In other miscellany news:

  • I’ve sent in my absentee ballot for Michigan’s primary election and have written to my state legislature demanding they take action following *recent events in Helsinki.* It is not the time to stay silent. Use your voice to fight the fights.
  • I dusted off and retuned my violin a few nights ago and taught myself how to play this song.
  • My current always-on-repeat playlist includes Mystery of Love and Visions of Gideon by Sufjan Stevens, Impossible Germany by Wilco, The System Only Dreams in Total Darkness by The National, Barnacles by Emancipator, and all the songs by Vaults.

And here’s a Sak pic for you, because how can you resist this face:

The Thole Life

The first thing you should know is that I am now the proud owner of a t-shirt with the following quote printed on the back:  “You must thole” ~ Colm Tóibín

What is “thole” you ask? (Don’t worry, I had to ask the same question!)

First appearing in Beowulf, migrating to Scottish, then Gaelic, and most surprisingly, leaping to the American South, “thole” roughly translates to “You must suffer and endure to make meaning out of life.” However great a word “thole” is, I don’t think that “tholing” is an activity that we must seek out. It comes naturally to all of us. When we are born, an invisible “thole” stamp is embedded into our foreheads. It is in our destiny to thole. Everyone’s tholing experience will be unique, but thole we shall do. This is a great reminder for writers. If we are to craft stories of the “real” human experience (even if our stories are populated with fictional characters), then we must let our characters thole.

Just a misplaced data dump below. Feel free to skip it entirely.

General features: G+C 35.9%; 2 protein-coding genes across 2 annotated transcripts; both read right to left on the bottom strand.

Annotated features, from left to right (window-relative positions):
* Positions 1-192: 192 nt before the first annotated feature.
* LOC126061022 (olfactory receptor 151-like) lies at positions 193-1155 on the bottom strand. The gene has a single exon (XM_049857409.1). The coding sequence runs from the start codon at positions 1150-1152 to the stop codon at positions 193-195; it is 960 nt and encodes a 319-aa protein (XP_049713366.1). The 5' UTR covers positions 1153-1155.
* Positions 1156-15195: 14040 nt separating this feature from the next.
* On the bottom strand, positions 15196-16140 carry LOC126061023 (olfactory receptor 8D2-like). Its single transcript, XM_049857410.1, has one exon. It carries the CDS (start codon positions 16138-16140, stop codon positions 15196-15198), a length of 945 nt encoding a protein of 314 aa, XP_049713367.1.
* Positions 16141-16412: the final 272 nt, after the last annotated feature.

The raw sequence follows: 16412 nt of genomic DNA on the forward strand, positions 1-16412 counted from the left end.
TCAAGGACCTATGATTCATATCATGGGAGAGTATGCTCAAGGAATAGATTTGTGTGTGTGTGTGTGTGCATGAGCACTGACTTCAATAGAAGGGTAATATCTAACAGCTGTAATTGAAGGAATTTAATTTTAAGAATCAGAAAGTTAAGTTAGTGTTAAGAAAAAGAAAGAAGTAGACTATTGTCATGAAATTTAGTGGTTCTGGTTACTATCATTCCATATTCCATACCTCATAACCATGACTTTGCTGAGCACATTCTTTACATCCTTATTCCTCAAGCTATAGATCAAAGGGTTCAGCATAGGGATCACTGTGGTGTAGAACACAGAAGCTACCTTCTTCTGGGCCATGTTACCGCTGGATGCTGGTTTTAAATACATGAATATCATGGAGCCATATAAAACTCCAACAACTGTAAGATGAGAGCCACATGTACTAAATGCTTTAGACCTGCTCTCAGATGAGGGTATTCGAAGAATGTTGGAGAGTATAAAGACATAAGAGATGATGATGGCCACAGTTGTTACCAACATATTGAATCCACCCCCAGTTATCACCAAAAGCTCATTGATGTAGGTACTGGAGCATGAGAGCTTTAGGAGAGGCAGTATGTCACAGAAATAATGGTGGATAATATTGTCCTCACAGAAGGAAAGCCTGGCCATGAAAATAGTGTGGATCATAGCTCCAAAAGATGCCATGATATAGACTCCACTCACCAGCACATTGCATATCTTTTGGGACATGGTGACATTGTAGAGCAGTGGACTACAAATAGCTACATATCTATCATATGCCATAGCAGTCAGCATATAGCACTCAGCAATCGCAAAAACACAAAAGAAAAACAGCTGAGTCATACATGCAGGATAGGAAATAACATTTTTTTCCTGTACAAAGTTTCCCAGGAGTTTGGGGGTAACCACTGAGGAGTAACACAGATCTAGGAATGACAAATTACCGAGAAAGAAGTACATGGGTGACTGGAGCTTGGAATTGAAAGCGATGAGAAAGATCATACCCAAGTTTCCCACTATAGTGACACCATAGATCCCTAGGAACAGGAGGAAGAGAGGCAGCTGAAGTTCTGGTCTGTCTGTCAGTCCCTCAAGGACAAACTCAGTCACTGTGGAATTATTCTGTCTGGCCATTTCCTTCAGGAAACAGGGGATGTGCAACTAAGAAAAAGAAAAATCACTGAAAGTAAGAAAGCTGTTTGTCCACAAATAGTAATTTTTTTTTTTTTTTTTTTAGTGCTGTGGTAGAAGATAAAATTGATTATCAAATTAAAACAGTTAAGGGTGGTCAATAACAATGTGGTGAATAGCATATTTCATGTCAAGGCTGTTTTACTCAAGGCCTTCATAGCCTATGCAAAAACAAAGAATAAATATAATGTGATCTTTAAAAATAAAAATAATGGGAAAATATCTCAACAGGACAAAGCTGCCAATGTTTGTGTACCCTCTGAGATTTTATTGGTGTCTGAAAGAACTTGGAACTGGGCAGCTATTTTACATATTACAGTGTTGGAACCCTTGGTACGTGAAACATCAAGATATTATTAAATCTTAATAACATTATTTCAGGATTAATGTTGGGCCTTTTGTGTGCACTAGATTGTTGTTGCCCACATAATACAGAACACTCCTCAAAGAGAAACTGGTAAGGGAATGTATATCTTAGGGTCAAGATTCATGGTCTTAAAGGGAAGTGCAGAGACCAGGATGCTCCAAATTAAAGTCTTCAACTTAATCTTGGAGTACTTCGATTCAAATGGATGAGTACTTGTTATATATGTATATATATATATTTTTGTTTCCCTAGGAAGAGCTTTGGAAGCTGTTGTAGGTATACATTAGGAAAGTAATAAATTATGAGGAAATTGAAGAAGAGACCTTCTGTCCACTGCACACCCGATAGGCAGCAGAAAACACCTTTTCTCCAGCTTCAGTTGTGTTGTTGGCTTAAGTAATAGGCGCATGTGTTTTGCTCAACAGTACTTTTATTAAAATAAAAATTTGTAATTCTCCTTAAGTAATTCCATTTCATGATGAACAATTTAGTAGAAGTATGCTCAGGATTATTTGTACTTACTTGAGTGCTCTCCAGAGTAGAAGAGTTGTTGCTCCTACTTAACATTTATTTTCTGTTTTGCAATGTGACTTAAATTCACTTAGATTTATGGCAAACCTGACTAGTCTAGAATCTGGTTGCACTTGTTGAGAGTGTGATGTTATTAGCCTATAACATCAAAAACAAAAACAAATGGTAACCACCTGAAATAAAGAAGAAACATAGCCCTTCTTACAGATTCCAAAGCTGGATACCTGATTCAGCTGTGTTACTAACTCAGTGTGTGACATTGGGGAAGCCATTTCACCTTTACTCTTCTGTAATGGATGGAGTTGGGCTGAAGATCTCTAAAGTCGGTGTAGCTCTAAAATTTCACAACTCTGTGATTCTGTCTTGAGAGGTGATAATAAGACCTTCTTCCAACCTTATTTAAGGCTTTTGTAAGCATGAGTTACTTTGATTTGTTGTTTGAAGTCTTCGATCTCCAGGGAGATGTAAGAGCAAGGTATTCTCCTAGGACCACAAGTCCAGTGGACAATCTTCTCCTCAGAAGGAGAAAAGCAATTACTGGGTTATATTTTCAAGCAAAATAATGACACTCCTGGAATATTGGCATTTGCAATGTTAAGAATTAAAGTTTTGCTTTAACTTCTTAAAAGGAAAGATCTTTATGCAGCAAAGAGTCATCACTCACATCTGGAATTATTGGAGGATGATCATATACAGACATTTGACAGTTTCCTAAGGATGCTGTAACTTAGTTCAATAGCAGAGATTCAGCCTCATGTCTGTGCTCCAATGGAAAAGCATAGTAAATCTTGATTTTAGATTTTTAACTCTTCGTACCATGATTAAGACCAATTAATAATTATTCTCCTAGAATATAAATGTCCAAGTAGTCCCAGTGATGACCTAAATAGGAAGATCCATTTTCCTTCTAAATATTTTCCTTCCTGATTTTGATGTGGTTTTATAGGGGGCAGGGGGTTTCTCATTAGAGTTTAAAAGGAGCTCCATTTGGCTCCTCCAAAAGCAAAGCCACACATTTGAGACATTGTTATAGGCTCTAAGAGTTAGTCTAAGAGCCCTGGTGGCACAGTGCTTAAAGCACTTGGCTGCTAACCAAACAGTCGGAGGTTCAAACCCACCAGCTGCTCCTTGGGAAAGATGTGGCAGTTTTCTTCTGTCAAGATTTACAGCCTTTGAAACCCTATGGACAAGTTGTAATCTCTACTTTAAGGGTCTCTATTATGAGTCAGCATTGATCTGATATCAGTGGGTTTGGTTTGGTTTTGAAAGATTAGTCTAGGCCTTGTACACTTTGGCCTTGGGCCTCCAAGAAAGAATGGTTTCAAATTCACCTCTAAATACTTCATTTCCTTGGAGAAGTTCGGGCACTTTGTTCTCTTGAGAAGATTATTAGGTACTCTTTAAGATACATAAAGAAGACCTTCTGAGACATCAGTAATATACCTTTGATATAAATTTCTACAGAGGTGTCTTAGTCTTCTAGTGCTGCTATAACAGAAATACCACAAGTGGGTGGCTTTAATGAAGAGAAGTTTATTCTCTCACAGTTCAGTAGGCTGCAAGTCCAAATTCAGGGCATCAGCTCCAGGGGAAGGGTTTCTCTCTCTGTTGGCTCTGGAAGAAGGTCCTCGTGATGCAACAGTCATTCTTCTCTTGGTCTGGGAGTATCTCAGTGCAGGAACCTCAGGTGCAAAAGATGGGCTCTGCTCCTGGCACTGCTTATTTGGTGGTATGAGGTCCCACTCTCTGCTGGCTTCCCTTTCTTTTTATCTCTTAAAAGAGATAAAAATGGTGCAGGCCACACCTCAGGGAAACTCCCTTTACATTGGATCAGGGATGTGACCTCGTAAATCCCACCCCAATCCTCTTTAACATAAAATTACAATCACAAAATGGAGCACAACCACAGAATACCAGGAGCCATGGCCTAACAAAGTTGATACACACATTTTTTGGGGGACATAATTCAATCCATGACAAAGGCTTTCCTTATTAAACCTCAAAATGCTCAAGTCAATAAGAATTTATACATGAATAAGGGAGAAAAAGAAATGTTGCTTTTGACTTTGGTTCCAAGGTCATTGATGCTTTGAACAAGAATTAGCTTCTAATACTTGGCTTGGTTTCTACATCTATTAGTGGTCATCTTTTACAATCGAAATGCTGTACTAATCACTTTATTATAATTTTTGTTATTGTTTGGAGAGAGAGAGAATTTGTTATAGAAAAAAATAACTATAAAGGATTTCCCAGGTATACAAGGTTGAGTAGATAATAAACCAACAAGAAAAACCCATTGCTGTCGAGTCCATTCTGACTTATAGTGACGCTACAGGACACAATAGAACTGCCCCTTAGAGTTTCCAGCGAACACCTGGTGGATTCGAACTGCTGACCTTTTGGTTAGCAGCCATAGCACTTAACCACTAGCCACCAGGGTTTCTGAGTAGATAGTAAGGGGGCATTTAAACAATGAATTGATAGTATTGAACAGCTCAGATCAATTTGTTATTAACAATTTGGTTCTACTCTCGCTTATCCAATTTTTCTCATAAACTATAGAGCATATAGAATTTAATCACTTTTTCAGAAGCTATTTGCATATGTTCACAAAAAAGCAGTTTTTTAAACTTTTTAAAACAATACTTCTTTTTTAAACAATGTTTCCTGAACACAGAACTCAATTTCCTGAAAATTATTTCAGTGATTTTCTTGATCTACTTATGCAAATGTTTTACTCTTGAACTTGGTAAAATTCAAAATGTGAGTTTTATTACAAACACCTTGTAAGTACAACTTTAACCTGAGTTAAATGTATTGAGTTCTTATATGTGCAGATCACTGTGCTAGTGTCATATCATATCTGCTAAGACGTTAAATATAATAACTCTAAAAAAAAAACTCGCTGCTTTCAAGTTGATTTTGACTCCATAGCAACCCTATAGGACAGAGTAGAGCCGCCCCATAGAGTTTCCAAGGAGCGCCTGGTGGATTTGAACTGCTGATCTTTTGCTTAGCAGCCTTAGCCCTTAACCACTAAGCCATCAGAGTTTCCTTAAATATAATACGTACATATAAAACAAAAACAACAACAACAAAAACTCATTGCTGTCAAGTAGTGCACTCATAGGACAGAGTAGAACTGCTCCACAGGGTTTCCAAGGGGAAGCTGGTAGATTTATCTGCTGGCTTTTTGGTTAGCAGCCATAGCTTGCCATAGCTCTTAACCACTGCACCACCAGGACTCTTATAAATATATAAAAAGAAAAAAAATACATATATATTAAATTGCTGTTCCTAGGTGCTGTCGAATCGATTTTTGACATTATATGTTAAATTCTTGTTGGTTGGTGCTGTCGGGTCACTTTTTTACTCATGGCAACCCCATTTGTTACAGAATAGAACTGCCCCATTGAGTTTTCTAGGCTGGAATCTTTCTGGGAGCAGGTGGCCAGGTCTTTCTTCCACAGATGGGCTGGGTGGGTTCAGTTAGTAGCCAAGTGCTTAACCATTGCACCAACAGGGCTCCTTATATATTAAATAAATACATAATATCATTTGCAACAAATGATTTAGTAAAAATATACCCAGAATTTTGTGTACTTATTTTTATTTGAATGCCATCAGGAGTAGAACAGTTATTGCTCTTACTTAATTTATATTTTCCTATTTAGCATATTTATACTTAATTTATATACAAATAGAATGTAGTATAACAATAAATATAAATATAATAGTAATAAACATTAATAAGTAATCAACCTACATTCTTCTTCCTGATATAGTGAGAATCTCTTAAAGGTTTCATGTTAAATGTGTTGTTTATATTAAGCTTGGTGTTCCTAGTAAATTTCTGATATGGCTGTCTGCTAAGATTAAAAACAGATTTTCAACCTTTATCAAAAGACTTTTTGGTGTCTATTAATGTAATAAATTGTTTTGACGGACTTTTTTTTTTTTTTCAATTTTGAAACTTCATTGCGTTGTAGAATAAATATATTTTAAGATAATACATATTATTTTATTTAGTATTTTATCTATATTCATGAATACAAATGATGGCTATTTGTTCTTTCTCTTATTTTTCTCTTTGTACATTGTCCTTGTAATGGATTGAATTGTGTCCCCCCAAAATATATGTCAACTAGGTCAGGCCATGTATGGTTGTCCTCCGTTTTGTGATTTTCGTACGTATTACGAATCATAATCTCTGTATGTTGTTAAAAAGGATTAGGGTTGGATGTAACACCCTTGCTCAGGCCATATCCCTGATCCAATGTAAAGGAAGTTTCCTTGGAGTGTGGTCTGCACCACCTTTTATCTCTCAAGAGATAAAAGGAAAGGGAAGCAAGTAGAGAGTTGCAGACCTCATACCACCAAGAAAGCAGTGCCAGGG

This is just one of the great lessons I learned during my week at the Kenyon Review Writers Workshop, which was indeed a challenging week, but oh so rewarding. I produced four (rough) first drafts of short stories, and one piece of journalism, in which I interviewed a sweet local Gambier, OH resident name Deb, who works part-time in the local clothing boutique. I met the poet Carl Phillips, who coincidentally was the high school Latin teacher of one of my current VCFA professors. Most of all, my workshop group was the best class I could have asked for. Our group of ten writers, all ages and experience levels, was immediately comforted and encouraged by our instructor, Ghassan Abou-Zeineddine. Whenever I attend a class/workshop/conference, I make note of the structures, discussion questions, etc—anything that could inform my own teaching styles in the future. I was very impressed with Ghassan’s workshop structure: